Municipal Bond Market Summary - January 11, 2010

Municipal bond interview with Tom Doe, Founder and CEO and Matt Fabian, Manager and Lead Director of Municipal Market Advisors. The interview summarizes the municipal bond market for the week of January 11, 2010.

January 11, 2010

Interviewees: Tom Doe, Founder and CEO and Matt Fabian, Managing Director and Lead Analyst at Municipal Market Advisors

Interviewer: Jim Towne, Senior Vice President at DerivActiv, LLC

Available for download at

Tom – Yes, Jim, as always great to be with you.  Yes, last year in December of 2008 we started off with a very weak December and then had a tremendous rally at the end of the year that then carried in to early January.  And in December 2009, we had certainly less volatility, but a inverse of the pattern whereas we started very strongly at the beginning of December led by some aggressive pricing on primary loans, namely issues from Tennessee and Maryland that were priced very strongly and allowed a lot of dealers to mark up inventories.  We saw a couple of BAB loans, Build American Bond issues, that were priced aggressively by Massachusetts and Connecticut and that strength carried over into the overall tax-exempt market.  Then again you had dealers trying to position for what they thought would be a very strong seasonal pattern over the year-end and here to the start of January.  That strength that we saw kind of lasted until about December 18.  We saw some astute institutions investors namely started selling into that strength and where there was some liquidity and all of a sudden we got to the 18 of December and interest in the market started to taper, and as you know we had two major holidays on Fridays and that really curtailed activity and no investor or dealer really wanted to make any substantial moves at year-end.  What was notable was that our technical indices from our data started to reflect a negative price trend emerging about December 22 nd as Treasury yields rose dramatically through December, that resulted in the cross-market ratio that many people use to measure municipal value, dropping precipitously actually to the lowest level since July 2007, before the whole subprime crisis emerged.  And really started to have investors not so interested in the municipal market, low absolute yields, and again general hesitations about inflation and what was going on in the Treasury market.  So we kind of ended on a whimper at the start of this year for a few days into January into 2010, still a little bit of weakness.  But overall $36 billion issued into the municipal market, combination of tax-exempt and BABs, and a good first two weeks and then just kind of a tempered reaction for the balance of the year.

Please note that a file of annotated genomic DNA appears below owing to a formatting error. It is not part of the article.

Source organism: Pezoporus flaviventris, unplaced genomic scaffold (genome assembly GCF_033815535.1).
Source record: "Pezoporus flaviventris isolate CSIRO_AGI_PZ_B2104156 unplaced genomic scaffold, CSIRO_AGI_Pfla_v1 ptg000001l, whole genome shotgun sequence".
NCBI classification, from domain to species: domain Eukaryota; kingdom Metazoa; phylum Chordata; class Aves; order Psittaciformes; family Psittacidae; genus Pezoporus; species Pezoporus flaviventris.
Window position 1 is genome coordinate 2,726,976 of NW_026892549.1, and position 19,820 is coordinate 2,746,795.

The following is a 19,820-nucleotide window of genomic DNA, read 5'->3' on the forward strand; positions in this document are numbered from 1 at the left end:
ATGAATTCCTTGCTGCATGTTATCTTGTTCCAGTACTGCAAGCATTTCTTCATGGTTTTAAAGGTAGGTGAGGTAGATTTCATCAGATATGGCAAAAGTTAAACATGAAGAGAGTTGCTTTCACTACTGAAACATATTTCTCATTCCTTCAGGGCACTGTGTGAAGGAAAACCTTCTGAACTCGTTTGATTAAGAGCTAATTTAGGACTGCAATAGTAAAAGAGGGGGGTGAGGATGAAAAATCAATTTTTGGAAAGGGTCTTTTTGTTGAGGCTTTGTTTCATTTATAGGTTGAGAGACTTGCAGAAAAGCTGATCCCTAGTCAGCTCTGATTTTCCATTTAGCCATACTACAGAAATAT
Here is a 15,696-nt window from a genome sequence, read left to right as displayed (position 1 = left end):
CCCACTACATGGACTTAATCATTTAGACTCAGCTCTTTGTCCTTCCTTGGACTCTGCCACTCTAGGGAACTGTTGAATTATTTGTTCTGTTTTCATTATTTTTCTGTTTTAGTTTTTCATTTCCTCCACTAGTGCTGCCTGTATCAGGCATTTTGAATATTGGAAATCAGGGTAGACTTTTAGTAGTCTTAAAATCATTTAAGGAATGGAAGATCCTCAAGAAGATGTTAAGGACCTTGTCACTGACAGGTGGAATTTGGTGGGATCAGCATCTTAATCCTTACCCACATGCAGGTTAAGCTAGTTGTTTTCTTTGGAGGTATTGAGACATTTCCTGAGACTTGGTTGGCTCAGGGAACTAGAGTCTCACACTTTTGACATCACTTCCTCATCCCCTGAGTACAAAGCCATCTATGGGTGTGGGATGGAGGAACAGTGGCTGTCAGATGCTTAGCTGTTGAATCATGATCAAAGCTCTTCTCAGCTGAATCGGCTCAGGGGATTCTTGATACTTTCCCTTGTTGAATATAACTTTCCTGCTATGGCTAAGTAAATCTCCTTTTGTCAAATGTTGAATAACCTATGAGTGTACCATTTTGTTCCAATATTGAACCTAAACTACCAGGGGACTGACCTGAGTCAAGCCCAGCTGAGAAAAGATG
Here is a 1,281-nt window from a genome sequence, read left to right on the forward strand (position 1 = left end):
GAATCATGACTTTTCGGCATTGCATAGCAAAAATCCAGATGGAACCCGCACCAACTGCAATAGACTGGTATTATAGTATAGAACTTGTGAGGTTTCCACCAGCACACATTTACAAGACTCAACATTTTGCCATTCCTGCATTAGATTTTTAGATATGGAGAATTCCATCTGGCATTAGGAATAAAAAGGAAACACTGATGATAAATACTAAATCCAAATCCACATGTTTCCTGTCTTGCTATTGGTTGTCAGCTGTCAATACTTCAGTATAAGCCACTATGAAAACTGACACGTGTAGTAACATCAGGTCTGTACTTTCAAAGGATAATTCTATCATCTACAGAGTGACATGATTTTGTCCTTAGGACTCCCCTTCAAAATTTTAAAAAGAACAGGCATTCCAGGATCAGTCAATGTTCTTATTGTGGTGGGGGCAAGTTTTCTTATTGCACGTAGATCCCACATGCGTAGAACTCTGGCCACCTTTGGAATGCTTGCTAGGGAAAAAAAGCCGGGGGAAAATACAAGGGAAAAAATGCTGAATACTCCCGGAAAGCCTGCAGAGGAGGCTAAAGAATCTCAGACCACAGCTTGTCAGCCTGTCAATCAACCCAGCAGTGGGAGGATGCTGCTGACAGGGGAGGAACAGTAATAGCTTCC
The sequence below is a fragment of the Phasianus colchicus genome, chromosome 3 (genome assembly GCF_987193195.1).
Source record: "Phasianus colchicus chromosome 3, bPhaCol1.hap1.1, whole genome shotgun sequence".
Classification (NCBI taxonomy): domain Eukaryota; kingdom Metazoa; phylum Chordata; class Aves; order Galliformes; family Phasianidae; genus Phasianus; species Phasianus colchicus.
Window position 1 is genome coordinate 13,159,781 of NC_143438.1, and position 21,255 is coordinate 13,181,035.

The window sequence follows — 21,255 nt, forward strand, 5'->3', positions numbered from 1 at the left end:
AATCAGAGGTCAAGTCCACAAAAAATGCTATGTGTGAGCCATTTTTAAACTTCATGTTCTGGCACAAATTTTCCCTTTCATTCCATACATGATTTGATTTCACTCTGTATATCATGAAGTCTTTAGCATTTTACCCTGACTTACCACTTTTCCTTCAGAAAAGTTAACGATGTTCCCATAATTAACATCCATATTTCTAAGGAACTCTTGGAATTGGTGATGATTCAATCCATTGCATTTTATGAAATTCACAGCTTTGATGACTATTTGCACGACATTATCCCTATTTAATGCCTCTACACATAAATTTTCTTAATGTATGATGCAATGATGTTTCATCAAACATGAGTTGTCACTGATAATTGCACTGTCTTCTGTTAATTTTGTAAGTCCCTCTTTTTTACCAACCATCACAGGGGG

Jim –  That year-end weakness was a little bit troubling.  Is there risk as we open the new year? 

Tom –Yes.  As I mentioned it kind of extended into the first days and I think we're seeing those dynamics that I just referred to, the low ratios and the low absolute yields, a very strong equity market in 2009 which we've all noted, higher yields in the Treasury market, still headlines about municipal credit risk, which I think we'll get to a little bit later as we're talking.  It has really put the traditional investors, made them a little bit hesitant looking into this marketplace and by some of our measures I will say that if we're just looking at a cash investor coming to the municipal market, that there is some opportunity in the front of the yield curve where there is this negative price trend.  So I think if investors can be selective and they have cash they want to put to work, there is an opportunity of getting some value.  But I think with the negative price trend in place right now and with no leadership yet from the primary market of anything meaningful, and this non-farm number that's going to be released tomorrow, I think there's a degree of hesitation.  So I think you have to respect there is risk here in the marketplace and investors will be hesitant.

Jim –  BABs and credit issues were two key themes in 2009 and I suspect they will continue to be significant talking points in 2010.  Matt, you've written extensively on both subjects, care to weigh in?